More than 1500 miles from the epicenter of the Haitian quake, its effects rippled through Boston's teeming Haitian community
From the second that the Richter scale registered at 7.0 in Haiti, a desperate grief rippled through Hyde Park, Dorchester, and other corners of this region, which is home to the third-largest Haitian population in America. Barber shops, offices, and island restaurants from Morton Street to Union Square buzzed with horror. Unless they were giving interviews themselves, Haitian-Americans spent every minute scanning broadcasts for news of surviving friends and family.
HOLD ON: At a vigil on Monday in Somerville, Haitian Coalition Executive Director Franklin Dalembert and the Mission Church True Light Choir helped those in attendance find some solace, if only temporary, in the days following the earthquake.
In service to that community (various reports have the state's Haitian count at between 80,000 and 100,000, and Greater Boston's at between 40,000 and 60,000), organizers and elected representatives did more than just issue press-release condolences. Working closely with Haitian community leaders, who, within 24 hours had established the centralized Haitian-American Earthquake Relief Task Force, Mayor Tom Menino arranged a Haitian Family Relief fund with Bank of Americato solicit donations. Meanwhile, Governor Deval Patrick provided the federal government with a roster of available disaster-tested aid workers.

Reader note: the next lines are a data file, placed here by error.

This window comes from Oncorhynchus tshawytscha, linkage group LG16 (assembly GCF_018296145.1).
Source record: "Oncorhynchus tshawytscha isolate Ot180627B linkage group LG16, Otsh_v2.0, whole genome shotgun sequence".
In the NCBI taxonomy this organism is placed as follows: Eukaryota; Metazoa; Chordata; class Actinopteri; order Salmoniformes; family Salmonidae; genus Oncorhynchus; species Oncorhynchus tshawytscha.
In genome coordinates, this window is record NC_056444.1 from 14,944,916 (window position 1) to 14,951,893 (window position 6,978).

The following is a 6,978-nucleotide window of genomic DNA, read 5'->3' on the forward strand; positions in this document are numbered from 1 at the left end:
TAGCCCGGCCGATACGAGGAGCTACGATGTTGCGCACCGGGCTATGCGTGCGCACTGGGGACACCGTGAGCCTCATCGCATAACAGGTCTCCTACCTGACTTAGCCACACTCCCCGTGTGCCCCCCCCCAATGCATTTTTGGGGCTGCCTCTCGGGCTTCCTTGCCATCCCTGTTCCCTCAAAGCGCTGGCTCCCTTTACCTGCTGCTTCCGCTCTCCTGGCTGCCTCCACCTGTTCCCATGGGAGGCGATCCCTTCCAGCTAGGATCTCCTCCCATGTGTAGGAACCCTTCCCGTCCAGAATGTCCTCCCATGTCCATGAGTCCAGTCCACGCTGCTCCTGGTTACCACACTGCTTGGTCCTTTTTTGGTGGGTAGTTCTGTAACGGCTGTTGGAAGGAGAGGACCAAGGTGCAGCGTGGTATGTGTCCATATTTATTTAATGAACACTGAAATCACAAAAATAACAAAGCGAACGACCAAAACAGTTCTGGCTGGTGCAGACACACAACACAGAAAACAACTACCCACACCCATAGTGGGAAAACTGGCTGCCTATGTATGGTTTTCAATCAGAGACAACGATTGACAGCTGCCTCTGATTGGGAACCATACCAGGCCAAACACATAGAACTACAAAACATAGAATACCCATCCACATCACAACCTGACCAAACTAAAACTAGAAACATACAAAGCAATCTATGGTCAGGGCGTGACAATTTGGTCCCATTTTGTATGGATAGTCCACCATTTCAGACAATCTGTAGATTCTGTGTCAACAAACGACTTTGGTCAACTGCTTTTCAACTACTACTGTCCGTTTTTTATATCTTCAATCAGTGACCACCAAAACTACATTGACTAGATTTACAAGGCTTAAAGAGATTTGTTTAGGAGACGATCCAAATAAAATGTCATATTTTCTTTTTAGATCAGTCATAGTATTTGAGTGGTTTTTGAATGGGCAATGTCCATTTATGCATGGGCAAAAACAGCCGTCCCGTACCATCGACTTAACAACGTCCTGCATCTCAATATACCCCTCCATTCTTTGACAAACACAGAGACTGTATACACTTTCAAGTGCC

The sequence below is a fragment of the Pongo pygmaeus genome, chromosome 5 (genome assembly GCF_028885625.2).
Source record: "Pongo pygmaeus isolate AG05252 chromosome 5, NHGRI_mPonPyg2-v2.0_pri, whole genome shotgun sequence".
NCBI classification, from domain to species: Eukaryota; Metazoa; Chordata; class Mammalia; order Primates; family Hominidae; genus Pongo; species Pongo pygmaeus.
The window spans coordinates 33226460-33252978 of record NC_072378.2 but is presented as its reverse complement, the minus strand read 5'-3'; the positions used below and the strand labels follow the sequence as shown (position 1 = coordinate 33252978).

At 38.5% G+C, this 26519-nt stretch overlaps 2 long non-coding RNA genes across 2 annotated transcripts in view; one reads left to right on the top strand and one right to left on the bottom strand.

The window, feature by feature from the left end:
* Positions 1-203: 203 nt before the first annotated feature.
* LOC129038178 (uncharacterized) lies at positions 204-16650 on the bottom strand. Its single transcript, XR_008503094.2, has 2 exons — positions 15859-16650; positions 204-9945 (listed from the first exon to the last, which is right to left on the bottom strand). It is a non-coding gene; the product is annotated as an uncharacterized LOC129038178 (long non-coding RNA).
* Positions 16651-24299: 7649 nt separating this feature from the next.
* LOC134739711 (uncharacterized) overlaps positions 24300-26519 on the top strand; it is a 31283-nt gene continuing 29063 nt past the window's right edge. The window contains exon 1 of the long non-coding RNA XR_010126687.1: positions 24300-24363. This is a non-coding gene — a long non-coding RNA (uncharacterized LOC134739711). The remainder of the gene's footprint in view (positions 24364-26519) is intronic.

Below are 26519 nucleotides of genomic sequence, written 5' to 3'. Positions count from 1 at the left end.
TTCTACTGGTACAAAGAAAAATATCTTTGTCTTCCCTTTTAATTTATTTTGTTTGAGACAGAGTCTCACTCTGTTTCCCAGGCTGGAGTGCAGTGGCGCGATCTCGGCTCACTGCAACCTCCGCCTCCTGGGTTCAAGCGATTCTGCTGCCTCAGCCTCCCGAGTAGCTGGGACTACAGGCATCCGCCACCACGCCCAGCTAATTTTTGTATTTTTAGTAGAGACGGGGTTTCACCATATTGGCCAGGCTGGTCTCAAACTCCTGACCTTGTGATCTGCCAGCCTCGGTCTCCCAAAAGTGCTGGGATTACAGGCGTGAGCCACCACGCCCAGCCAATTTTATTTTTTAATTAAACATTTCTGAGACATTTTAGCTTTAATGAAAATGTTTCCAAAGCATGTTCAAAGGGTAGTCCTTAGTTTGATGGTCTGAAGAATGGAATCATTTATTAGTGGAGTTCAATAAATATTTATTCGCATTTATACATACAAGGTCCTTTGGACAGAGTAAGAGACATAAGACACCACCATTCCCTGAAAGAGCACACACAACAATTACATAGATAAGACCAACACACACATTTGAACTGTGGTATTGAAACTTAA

Boston's Haitian ties run far beyond those with Caribbean roots, and with the bad news came reports that 200 workers from the North Station–based Oxfam were on the ground during the madness, with many losing housing. But through it all, the local reaction so far has been anything but a fractioned free-for-all. Much like the swift federal response — an aid offensive so apparently remarkable that right-wingers have taken to criticizing its immediacy (see "Disaster, Then Détente," page 10) — Boston-based relief efforts were both organized and exceptional.
From Mass General physicians who dispatched overseas to civilians who manned call centers in 12-hour shifts, the neighborly strength that emerged throughout the Hub stands in sharp contrast with the climate of bickering in the political Zeitgeist. Reflecting on the past week, here are four vignettes that illustrate the earthquake's impact here, more than 1500 miles away from its Port-au-Prince epicenter.
LA DIFFERENCE, DORCHESTER
WEDNESDAY, 12 PM
The young woman at the counter asks this reporter, "Did you know this is a Haitian restaurant?" Several white faces have been stopping by La Difference on Blue Hill Avenue since fault lines ruptured beneath Port-au-Prince yesterday, but the others have been bringing microphones, makeup mirrors, and heavy equipment in tow. "You're here to eat?" the hostess asks. "You can sit wherever you like, then."
Just one other table is occupied — by two Haitian-American women waiting for lunch with their eyes stuck on a big screen fixed above the kitchen door. NECN announces that the "death toll is expected to go into the tens of thousands"; two young men at the counter see the report and instinctively flip open their cell phones. They've been dialing friends in Haiti for more than 12 hours, and the television spurs them to try again. No luck.
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